Scientists reveal a new model for the effects of radiation on aquatic systems

Scientists reveal a new model for the effects of radiation on aquatic systems

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Using the LCLS X-ray laser in California, the experiment team, led by Argonne scientist Linda Young, could image the structures of water molecules surrounding the electron bubbles. The theory team in Hamburg, led by CFEL senior scientist Ludger Inhester, was able to model how the bubble itself behaved using data from the experiment team. Credit: DESY/ Arturo Sopena Moros

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Using the LCLS X-ray laser in California, the experiment team, led by Argonne scientist Linda Young, could image the structures of the water molecules surrounding the electron bubbles. The theory team in Hamburg, led by CFEL senior scientist Ludger Inhester, was able to model how the bubble itself behaved using data from the experiment team. Credit: DESY/ Arturo Sopena Moros

What happens when radiation hits water? This is a question that has implications every time you get an X-ray at the doctor’s office, since you are mostly made of water. A team of theoretical physicists at DESY has been working on data obtained by colleagues from Argonne National Laboratory in the US at the LCLS X-ray laser in California to get a better answer to this question.

What they found may resolve a controversy in physics about the presence of free electrons in water and how they behave on very short time scales: the electrons, unbound to atoms, become sequestered in bubbles in structures similar to the cage between individual water molecules. These findings are reported in Journal of the American Chemical Society.

Free electrons are electrons that are not attached to atoms. In water that comes into contact with radiation, free electrons are released from the water molecules as they become ionized due to the radiation. How electrons flow between water molecules in this situation has been a topic of discussion for a long time.

In their work at LCLS at the SLAC National Accelerator Laboratory, the experimental team, led by Argonne scientist Linda Young, saw strange signatures associated with water molecules excited by lasers and imaged by the X-ray laser. They found structures between molecules using X-ray absorption spectroscopy. To gain a better understanding of the meaning of these results, the experiment team turned to theoretical physicists in Hamburg.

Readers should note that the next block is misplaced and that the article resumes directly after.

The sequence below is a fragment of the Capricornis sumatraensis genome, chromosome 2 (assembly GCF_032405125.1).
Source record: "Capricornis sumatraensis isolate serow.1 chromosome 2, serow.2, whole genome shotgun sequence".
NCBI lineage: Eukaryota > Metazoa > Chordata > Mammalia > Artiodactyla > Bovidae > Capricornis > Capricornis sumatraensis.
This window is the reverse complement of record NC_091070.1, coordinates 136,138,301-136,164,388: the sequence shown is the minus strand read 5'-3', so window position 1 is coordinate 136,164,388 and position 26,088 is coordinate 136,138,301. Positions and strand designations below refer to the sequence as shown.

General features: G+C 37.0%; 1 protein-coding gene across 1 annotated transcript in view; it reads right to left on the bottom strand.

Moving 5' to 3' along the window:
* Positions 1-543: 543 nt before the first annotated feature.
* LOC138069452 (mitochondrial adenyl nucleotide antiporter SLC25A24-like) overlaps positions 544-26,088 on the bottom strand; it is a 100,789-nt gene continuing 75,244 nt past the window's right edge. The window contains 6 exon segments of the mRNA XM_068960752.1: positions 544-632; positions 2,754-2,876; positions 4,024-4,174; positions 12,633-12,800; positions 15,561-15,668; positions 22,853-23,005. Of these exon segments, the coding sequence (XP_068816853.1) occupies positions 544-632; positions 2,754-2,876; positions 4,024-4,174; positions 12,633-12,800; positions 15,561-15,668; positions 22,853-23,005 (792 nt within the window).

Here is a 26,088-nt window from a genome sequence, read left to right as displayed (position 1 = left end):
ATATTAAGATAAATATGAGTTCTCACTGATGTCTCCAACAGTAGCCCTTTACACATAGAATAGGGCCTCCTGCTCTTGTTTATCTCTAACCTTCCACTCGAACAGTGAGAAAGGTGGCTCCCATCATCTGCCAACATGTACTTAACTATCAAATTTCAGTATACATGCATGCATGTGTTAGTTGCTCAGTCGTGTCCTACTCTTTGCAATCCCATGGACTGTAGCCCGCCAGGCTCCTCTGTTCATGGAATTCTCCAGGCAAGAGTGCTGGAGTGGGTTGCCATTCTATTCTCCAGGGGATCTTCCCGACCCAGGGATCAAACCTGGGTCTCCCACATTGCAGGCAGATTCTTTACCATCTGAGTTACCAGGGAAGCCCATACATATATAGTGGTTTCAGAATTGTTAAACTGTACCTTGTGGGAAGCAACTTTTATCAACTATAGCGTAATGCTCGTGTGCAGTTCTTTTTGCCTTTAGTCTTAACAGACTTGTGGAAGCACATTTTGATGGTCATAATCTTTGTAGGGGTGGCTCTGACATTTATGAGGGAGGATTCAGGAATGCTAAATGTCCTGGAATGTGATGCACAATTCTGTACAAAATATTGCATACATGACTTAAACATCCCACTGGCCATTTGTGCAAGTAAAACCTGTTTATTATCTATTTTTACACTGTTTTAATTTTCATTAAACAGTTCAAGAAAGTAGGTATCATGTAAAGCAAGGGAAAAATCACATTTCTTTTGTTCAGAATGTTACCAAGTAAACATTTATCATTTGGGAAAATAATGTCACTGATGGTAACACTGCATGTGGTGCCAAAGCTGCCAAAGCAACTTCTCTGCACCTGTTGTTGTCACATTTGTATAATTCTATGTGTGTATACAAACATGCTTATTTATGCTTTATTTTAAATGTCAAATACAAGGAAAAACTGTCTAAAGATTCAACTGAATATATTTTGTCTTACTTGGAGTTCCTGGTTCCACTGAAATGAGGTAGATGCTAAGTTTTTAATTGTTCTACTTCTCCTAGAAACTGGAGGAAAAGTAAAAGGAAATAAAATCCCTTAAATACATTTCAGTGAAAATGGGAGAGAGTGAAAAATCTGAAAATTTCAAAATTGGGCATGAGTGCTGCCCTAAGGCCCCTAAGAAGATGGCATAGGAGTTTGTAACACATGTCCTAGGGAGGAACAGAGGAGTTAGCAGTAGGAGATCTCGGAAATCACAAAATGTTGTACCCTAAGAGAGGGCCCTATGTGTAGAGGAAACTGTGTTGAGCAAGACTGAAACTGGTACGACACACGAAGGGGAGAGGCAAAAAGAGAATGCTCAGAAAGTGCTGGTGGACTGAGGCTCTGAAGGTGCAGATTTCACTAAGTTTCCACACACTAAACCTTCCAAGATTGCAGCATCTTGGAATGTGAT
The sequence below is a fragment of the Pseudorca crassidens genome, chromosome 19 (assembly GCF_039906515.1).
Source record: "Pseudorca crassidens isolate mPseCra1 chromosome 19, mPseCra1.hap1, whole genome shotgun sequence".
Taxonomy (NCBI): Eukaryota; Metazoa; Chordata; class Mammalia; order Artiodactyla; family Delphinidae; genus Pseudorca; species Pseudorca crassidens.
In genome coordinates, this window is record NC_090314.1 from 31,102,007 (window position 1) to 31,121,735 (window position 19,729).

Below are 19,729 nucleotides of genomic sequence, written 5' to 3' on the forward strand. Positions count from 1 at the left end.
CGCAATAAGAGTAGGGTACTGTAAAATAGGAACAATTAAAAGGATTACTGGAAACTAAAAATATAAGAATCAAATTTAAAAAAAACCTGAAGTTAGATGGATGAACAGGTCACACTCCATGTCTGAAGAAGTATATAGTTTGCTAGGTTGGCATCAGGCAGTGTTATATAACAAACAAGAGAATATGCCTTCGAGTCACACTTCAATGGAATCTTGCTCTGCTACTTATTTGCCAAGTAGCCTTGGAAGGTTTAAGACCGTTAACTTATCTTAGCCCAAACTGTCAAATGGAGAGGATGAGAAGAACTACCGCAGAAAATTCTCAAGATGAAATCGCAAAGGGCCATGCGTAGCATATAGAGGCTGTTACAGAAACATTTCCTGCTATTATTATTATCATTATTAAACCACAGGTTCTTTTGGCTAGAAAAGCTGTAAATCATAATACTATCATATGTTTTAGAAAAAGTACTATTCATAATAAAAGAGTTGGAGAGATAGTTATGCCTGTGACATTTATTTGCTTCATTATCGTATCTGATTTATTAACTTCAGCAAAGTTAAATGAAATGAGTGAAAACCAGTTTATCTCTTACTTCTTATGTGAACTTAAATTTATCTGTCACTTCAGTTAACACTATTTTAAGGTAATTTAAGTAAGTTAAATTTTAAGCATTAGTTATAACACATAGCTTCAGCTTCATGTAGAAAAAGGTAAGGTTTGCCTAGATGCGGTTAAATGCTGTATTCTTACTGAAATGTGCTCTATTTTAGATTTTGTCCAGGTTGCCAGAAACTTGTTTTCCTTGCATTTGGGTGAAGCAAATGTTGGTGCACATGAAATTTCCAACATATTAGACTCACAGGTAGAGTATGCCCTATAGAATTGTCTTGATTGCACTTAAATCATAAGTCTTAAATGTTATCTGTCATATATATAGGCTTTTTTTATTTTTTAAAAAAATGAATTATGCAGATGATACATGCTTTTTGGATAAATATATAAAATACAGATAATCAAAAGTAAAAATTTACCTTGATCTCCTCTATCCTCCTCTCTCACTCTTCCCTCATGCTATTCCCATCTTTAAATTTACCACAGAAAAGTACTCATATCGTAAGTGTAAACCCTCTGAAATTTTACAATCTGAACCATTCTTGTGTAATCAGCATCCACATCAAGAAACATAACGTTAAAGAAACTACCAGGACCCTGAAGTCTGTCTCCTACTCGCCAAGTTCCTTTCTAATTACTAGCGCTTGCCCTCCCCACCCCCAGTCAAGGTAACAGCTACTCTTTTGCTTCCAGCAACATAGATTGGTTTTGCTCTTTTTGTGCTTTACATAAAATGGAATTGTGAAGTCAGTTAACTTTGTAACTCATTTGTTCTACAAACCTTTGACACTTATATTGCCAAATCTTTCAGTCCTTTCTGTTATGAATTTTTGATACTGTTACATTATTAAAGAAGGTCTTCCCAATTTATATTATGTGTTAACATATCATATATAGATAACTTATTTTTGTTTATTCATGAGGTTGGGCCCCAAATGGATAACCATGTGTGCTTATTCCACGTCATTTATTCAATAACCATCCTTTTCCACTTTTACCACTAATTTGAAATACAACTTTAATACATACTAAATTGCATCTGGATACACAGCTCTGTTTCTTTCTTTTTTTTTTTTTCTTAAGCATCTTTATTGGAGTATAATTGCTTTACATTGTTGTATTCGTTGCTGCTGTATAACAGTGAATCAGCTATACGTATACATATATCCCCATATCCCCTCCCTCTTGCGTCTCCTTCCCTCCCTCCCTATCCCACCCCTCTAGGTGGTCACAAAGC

A team led by DESY scientist Ludger Inhester of the Center for Free Electron Laser Science examined the data and began making models from the data in coordination with the experimental team. Together their findings show that free electrons in water form bubble structures that are then trapped by water molecules, similar to how chemicals dissolve in water at the molecular level. In particular, the DESY team managed to show the process behind this solvation of electrons in water and its parameters.

“It turns out that the process of dissolution and thus the formation of cage structures is extremely sensitive to temperature changes in water,” says Arturo Sopena, first author of the study.

New insights into the solvation process show that the electron, which can initially be found in a wide area between water molecules, binds to specific patterns of hydrogen bonding that occur in molecular liquid water and then “digs in” deeper. in a very narrow area. area within the water structure.

This “digging” and associated reorientation of neighboring water molecules occurs extremely quickly and is completed within 100 femtoseconds, where a femtosecond is one quarter-millionth of a second. The bubble, which is about 50 billionths of a meter across, breaks apart in a few picoseconds, or one trillionth of a second.

“How does water react when exposed to radiation? That’s a vital question,” says Inhester. “These are the first steps of the radiation-driven chemical reaction that also determine the chemistry of the following radiation, which also applies to biological material.”

The new work was also carried out as part of the Cluster of Excellence CUI: Advanced Imaging of Matter at Universit├Ąt Hamburg. The new findings provide further insight into the behavior of radiation damage caused by ionizing radiation in water. Such water-related research will be further intensified at the emerging Center for Molecular Water Science, which is being established in international collaboration on the DESY campus.

More information:
Arturo Sopena Moros et al, Tracking Cavity Formation in Solvation Electrons: Insights from X-ray Spectroscopy and Theory, Journal of the American Chemical Society (2024). DOI: 10.1021/jacs.3c11857

Magazine Information:
Journal of the American Chemical Society

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